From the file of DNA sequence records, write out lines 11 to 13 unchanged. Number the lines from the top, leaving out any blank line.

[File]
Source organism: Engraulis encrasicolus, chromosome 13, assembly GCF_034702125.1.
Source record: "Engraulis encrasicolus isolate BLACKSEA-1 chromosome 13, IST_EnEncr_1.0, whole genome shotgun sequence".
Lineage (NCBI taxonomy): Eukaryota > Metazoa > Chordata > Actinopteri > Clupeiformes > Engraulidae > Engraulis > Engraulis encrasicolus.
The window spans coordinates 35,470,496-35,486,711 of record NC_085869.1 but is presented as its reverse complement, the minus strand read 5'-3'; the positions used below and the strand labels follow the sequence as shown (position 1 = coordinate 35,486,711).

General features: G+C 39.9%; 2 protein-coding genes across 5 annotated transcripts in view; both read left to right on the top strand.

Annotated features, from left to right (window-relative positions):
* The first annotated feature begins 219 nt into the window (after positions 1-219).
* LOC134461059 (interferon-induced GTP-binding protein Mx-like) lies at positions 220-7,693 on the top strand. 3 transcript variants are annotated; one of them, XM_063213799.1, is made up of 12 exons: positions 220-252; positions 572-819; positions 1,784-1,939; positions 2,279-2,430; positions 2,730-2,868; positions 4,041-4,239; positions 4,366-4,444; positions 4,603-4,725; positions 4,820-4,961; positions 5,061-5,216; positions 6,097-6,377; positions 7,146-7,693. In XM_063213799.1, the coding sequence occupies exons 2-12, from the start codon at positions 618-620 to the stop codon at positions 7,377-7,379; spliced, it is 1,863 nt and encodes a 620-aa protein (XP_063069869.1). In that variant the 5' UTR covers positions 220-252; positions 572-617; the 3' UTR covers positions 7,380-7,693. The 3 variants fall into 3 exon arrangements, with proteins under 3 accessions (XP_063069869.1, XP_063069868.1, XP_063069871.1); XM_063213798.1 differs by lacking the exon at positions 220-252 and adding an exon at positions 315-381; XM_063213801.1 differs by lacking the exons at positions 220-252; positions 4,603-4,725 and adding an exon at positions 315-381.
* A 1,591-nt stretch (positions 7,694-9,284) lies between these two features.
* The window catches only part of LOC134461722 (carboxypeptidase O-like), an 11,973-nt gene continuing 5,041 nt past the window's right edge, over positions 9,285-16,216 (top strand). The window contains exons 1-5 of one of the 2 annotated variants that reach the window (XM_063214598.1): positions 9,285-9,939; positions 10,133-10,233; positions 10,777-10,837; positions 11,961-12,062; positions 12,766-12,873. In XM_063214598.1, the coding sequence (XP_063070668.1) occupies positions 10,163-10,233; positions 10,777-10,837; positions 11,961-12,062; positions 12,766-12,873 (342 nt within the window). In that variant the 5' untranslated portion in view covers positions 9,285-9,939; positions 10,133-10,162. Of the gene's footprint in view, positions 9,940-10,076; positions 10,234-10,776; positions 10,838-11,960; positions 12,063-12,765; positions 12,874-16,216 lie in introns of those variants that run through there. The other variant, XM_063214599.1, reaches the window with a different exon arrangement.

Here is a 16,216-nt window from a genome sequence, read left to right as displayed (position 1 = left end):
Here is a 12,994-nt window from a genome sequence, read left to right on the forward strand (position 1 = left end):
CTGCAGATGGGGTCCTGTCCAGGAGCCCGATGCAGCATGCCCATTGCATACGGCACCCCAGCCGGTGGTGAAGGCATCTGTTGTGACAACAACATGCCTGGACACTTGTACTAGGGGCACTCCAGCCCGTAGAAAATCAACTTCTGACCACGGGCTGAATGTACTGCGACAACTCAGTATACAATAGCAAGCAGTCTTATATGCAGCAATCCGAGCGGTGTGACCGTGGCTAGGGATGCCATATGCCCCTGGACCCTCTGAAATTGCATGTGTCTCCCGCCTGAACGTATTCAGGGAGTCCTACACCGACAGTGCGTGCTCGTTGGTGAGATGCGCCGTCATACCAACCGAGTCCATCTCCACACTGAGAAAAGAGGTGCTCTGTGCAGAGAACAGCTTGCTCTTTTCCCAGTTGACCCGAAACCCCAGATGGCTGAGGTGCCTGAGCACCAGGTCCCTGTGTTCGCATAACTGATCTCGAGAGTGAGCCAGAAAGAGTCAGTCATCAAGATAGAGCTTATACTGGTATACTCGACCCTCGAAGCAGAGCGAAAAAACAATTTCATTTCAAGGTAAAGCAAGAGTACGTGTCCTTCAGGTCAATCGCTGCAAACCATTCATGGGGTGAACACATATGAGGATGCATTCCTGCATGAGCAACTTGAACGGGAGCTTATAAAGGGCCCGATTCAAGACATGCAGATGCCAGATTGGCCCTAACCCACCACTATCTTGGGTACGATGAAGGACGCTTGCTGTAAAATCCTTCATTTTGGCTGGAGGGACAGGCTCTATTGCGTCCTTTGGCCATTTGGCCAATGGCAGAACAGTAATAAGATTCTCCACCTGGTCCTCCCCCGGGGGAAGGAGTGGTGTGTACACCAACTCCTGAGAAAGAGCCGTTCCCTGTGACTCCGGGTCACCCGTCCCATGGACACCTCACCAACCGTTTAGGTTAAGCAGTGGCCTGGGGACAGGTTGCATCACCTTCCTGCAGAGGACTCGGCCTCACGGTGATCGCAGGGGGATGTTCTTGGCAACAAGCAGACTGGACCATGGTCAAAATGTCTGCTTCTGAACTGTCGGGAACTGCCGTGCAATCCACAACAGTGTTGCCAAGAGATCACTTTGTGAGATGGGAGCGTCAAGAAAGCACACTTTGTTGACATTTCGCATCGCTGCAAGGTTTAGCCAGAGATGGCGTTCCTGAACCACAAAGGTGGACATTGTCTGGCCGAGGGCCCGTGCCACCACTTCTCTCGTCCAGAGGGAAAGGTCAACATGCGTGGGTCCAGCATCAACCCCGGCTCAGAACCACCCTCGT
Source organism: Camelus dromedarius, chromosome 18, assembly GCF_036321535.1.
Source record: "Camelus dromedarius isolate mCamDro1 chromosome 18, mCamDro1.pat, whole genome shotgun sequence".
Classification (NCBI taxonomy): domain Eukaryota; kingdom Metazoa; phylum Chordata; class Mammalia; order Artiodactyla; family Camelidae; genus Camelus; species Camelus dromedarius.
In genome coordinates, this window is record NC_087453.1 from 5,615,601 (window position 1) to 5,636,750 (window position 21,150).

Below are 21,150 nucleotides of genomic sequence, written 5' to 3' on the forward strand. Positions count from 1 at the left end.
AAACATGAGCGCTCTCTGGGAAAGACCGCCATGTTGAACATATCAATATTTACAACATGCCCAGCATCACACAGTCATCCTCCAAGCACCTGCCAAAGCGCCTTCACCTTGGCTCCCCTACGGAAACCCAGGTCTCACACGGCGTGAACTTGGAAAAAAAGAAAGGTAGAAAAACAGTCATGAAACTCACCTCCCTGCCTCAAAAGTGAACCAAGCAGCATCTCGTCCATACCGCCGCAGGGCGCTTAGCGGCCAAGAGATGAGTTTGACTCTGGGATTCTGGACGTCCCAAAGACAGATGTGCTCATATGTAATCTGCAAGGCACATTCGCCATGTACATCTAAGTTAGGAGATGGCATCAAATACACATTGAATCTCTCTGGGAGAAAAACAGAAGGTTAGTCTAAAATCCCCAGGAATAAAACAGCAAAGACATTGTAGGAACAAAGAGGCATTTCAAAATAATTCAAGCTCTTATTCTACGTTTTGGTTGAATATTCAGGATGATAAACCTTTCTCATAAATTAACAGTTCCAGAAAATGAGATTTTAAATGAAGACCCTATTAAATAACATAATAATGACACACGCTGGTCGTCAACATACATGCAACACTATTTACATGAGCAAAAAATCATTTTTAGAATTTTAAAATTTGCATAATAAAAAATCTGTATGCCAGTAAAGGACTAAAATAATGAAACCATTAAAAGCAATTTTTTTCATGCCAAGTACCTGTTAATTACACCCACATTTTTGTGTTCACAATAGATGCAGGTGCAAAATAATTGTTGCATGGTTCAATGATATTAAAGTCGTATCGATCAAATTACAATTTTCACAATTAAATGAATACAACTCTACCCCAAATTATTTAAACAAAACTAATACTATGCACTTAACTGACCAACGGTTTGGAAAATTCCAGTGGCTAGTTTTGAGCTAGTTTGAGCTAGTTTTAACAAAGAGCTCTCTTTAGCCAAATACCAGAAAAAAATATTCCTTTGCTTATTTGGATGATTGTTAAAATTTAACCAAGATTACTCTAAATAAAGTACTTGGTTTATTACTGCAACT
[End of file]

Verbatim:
Here is a 16,216-nt window from a genome sequence, read left to right as displayed (position 1 = left end):
Here is a 12,994-nt window from a genome sequence, read left to right on the forward strand (position 1 = left end):
CTGCAGATGGGGTCCTGTCCAGGAGCCCGATGCAGCATGCCCATTGCATACGGCACCCCAGCCGGTGGTGAAGGCATCTGTTGTGACAACAACATGCCTGGACACTTGTACTAGGGGCACTCCAGCCCGTAGAAAATCAACTTCTGACCACGGGCTGAATGTACTGCGACAACTCAGTATACAATAGCAAGCAGTCTTATATGCAGCAATCCGAGCGGTGTGACCGTGGCTAGGGATGCCATATGCCCCTGGACCCTCTGAAATTGCATGTGTCTCCCGCCTGAACGTATTCAGGGAGTCCTACACCGACAGTGCGTGCTCGTTGGTGAGATGCGCCGTCATACCAACCGAGTCCATCTCCACACTGAGAAAAGAGGTGCTCTGTGCAGAGAACAGCTTGCTCTTTTCCCAGTTGACCCGAAACCCCAGATGGCTGAGGTGCCTGAGCACCAGGTCCCTGTGTTCGCATAACTGATCTCGAGAGTGAGCCAGAAAGAGTCAGTCATCAAGATAGAGCTTATACTGGTATACTCGACCCTCGAAGCAGAGCGAAAAAACAATTTCATTTCAAGGTAAAGCAAGAGTACGTGTCCTTCAGGTCAATCGCTGCAAACCATTCATGGGGTGAACACATATGAGGATGCATTCCTGCATGAGCAACTTGAACGGGAGCTTATAAAGGGCCCGATTCAAGACATGCAGATGCCAGATTGGCCCTAACCCACCACTATCTTGGGTACGATGAAGGACGCTTGCTGTAAAATCCTTCATTTTGGCTGGAGGGACAGGCTCTATTGCGTCCTTTGGCCATTTGGCCAATGGCAGAACAGTAATAAGATTCTCCACCTGGTCCTCCCCCGGGGGAAGGAGTGGTGTGTACACCAACTCCTGAGAAAGAGCCGTTCCCTGTGACTCCGGGTCACCCGTCCCATGGACACCTCACCAACCGTTTAGGTTAAGCAGTGGCCTGGGGACAGGTTGCATCACCTTCCTGCAGAGGACTCGGCCTCACGGTGATCGCAGGGGGATGTTCTTGGCAACAAGCAGACTGGACCATGGTCAAAATGTCTGCTTCTGAACTGTCGGGAACTGCCGTGCAATCCACAACAGTGTTGCCAAGAGATCACTTTGTGAGATGGGAGCGTCAAGAAAGCACACTTTGTTGACATTTCGCATCGCTGCAAGGTTTAGCCAGAGATGGCGTTCCTGAACCACAAAGGTGGACATTGTCTGGCCGAGGGCCCGTGCCACCACTTCTCTCGTCCAGAGGGAAAGGTCAACATGCGTGGGTCCAGCATCAACCCCGGCTCAGAACCACCCTCGT